Better still, the profile of the business is attractive. Plumrose has products that are at the market-leading end of their categories and that are in high-value-added, high-growth market segments.

PacDun has targeted value-added dairy products to try to exploit the potential of its food business in Asia. Plumrose complements its existing product and brand portfolios, although it will need to negotiate a licence for rights to the Yoplait name if it wishes to use it outside Australasia. The brand is controlled by a French cooperative and rights to most of Asia are apparently still available.

The Plumrose business is so attractive it is surprising there wasn’t more of an auction. There is said to have been serious interest from the multinationals but no formal auction process.

Perhaps, if PacDun was, as it seems to believe, first at the table, its willingness to pay the price and its ability to complete the deal quickly headed off a more formal sales process.

The deal also illustrates the value of a good balance sheet.

PacDun has traditionally raised equity to finance any significant expansion, generally in tandem with any deal. It didn’t need to contemplate an issue to acquire Plumrose not just because the amount involved _ $225 million _ was digestible but because it has been running an increasingly clean balance sheet.

PacDun, with hindsight, was probably overcautious when it acquired Petersville. Unsure about the level of business and financial risk that might have lurked within the food group, it raised about $670 million of equity to finance an acquisition which, with the equity and Petersville’s debt, involved an exposure of about $1 billion.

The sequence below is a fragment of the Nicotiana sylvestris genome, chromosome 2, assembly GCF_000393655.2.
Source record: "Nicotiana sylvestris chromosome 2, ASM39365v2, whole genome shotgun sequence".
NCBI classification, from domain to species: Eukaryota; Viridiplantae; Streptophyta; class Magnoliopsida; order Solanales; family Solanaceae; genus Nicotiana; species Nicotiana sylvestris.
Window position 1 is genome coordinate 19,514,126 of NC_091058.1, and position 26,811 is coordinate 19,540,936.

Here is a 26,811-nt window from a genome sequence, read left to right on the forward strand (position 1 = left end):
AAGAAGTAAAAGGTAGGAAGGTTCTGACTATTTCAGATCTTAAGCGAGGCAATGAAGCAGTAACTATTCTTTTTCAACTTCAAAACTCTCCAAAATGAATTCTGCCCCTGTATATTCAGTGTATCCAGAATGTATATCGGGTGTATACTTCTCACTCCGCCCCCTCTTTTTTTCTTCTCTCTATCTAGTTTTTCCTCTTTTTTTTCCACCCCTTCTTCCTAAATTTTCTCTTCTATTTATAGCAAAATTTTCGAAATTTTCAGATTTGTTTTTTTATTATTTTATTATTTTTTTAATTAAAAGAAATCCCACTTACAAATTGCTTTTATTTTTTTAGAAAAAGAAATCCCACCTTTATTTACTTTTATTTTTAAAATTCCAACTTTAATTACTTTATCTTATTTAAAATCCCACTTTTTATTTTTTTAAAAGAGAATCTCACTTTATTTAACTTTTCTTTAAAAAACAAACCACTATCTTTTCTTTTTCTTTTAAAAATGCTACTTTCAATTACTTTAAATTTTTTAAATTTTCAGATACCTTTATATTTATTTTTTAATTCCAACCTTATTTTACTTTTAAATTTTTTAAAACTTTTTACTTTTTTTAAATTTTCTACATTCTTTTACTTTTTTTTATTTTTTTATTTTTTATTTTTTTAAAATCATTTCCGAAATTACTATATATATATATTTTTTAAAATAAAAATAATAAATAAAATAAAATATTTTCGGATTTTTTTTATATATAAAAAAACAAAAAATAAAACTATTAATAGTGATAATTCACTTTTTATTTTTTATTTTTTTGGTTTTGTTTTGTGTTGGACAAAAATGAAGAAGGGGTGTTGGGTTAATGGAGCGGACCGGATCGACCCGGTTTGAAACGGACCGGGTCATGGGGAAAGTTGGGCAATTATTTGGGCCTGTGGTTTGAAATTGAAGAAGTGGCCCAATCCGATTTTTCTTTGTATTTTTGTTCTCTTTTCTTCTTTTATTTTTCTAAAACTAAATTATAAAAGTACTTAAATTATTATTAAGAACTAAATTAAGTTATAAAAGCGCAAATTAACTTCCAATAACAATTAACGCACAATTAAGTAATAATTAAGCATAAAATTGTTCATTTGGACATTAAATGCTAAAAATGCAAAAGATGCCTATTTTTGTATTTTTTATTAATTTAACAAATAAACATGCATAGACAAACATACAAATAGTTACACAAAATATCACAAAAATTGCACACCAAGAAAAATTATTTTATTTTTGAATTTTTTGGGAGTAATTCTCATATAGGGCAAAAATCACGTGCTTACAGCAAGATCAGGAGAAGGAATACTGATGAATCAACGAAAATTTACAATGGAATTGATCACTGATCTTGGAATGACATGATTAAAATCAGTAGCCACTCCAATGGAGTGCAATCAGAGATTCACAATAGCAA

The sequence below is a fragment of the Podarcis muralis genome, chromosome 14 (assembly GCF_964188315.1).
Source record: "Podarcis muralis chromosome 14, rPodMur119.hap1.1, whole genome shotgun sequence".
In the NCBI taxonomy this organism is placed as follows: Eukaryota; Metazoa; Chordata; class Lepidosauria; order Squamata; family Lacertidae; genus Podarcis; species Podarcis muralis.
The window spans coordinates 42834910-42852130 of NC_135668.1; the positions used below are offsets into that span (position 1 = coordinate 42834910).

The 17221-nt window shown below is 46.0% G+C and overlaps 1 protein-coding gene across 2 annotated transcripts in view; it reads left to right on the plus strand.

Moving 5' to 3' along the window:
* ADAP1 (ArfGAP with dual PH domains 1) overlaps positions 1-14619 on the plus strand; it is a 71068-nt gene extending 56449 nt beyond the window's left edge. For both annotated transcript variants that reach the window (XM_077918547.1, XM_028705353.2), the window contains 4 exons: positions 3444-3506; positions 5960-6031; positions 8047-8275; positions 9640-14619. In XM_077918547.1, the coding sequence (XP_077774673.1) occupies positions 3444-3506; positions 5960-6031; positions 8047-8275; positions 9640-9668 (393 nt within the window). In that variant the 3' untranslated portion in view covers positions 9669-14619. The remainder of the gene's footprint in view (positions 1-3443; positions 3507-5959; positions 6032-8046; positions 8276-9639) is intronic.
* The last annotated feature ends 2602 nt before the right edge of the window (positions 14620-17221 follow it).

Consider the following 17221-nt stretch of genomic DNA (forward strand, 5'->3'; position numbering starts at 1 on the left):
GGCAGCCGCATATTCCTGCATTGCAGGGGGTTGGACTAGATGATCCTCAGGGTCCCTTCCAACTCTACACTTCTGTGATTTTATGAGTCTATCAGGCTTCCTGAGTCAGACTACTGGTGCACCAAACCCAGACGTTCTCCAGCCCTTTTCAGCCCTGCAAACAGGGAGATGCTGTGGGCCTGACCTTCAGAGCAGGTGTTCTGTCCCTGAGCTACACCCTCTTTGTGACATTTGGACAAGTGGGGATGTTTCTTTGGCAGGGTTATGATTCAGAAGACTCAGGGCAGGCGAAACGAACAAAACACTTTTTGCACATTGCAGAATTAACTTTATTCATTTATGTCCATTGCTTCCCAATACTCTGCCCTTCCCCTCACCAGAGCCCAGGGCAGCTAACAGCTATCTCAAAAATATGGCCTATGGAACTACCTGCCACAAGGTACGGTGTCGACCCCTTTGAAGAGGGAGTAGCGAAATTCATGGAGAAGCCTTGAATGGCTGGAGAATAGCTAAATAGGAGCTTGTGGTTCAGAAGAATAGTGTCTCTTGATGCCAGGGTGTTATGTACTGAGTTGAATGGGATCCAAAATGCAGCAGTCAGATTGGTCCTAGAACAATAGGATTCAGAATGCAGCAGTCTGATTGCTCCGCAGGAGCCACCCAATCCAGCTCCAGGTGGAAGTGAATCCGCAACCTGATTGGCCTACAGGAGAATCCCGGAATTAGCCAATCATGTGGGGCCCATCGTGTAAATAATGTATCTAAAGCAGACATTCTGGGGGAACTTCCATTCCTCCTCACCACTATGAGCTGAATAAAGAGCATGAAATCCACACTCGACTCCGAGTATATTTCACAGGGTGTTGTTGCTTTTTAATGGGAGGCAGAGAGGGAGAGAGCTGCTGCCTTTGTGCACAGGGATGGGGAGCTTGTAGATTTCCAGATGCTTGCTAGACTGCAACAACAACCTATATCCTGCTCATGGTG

Since buying Petersville, PacDun has got its earnings up and its funds employed down. It has raised about $300 million from selling Petersville’s non-food assets. That will have improved PacDun’s ratios.

The next phase of PacDun’s food group activity, it appears, will be concentrated on continuing the grind of improving Petersville’s businesses _ the objective of an EBIT-to-sales ratio of 10 per cent is still a couple of years away _ and integrating the Petersville and Plumrose operations.

One would also expect that PacDun will pursue the strategy it has used for other branded product businesses and make as many “infill” acquisitions as it can find.

Then it will have to await another Plumrose-type opportunity, or try to create one, where it can buy assets of sufficient scale to move the food group significantly forward.

Scale is important not just because of the synergies available from adding brands to an existing infrastructure domestically but in providing the platform and support _ the critical mass _ to underpin an export strategy.

The $1.1 billion of sales PacDun now has, post-Plumrose, is a solid base but only a start.

Given the size and firepower of the multinationals now stomping around Asia, and the financial commitments necessary if PacDun is to carve out some worthwhile niches in those markets, much of the strategic planning at PacDun over the next few years will no doubt revolve around the search for more Plumroses or something substantially larger.

 © 1993 The Age